Foster said he lost 25 pounds throughout the course of election and was looking forward to learning the results. He received some help from Mayor Rick Baker, who stood on a sidewalk Monday night waving a Foster sign.
Largo voters will choose a city commissioner and a charter change, and St. Pete Beach voters will cast ballots on charter amendments.
CJ Ash, 32, also at the Westminster Church poll, was struck by the low turnout in St. Petersburg.
Ash, who works at a restaurant on Central Avenue, said he was the only person in line when he cast his ballot for Ford.
He said he agrees with Ford's opposition to a new stadium for the Tampa Bay Rays and her support for urban planning and low-income housing.
At Lake Maggiore Baptist Church at Dr. Martin Luther King Jr. St. S and 40th Avenue, turnout was steady, with about a dozen people casting ballots by 7:15 a.m.
Despite predictions of a low turnout, Maurice Fagg, 74, said his neighbors seemed interested in the mayor's race.
Fagg, a disabled Korean War veteran, said he voted for Foster because he didn't like Ford's "views or her goals or the way she expresses herself.'' He said he wants a mayor who "would bring about progress. She seems stuck in the same mode.''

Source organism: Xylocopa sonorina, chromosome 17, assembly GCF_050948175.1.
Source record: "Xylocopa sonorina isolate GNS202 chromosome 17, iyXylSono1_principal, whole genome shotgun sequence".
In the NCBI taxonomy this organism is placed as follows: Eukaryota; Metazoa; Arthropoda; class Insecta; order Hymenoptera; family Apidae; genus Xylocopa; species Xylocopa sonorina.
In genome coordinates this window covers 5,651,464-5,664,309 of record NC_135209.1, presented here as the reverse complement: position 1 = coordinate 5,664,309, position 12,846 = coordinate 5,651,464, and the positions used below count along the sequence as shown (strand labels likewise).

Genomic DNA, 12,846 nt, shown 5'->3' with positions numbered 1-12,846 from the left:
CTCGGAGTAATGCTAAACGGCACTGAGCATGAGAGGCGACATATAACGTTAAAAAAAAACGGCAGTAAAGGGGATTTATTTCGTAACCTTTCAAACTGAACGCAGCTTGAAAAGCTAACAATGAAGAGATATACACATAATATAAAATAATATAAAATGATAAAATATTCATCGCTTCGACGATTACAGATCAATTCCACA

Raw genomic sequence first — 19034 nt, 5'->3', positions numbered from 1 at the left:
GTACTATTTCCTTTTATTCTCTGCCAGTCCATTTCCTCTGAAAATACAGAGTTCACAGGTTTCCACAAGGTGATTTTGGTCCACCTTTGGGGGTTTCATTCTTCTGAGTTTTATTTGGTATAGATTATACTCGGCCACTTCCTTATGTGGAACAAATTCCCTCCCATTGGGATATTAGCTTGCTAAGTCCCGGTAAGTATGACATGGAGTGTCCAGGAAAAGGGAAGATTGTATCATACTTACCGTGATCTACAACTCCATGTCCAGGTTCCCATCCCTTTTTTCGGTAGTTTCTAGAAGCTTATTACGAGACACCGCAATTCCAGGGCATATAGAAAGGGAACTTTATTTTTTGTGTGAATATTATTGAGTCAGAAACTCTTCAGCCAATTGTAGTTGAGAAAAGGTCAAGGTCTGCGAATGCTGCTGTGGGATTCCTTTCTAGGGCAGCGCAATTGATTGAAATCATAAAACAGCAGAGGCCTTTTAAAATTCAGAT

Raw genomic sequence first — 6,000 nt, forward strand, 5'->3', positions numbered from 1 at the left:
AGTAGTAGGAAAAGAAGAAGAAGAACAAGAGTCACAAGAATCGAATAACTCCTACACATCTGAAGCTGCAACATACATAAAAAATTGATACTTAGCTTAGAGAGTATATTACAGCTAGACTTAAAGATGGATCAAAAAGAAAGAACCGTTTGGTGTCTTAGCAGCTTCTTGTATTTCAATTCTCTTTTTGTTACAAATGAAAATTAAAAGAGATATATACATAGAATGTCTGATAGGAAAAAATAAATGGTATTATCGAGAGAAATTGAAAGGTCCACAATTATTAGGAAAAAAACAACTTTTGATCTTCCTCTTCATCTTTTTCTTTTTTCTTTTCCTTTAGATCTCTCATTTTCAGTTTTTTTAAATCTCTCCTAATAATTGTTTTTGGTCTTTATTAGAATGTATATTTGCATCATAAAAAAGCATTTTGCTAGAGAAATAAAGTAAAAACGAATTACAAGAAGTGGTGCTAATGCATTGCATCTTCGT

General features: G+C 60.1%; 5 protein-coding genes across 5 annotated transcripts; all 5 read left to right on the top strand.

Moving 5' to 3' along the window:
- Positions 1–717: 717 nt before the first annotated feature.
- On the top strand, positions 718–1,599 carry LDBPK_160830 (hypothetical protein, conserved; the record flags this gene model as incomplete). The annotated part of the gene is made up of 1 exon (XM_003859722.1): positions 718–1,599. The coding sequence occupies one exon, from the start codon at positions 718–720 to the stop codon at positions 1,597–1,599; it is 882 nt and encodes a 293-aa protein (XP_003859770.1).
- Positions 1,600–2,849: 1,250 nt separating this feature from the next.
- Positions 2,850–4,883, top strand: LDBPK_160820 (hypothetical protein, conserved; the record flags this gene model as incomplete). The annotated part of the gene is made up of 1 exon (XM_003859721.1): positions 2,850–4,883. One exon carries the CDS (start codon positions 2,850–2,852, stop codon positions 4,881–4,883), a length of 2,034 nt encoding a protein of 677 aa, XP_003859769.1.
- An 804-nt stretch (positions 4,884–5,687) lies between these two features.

City Council member Jamie Bennett, who lost a bid for mayor in the primary, went to Lakewood United Methodist Church on 60th Avenue S before 8 a.m. to cast his vote.
Bennett wouldn't say who he voted for. "I didn't endorse anybody, but I did my part and voted," he said.
But he did comment on the turnout at his polling place, which he said "certainly isn't Obama level."
"A year ago at this time, you couldn't find a parking space here," Bennett said.
The polls stayed mostly empty throughout the morning and into the afternoon.
Fewer than 120 people had cast ballots at Great Explorations on Fourth Street N by 2 p.m.
Voters were greeted by a representative of the Police Benovelent Association, who was pushing Foster, and the St. Petersburg fire fighters union, who was pushing voters toward Ford.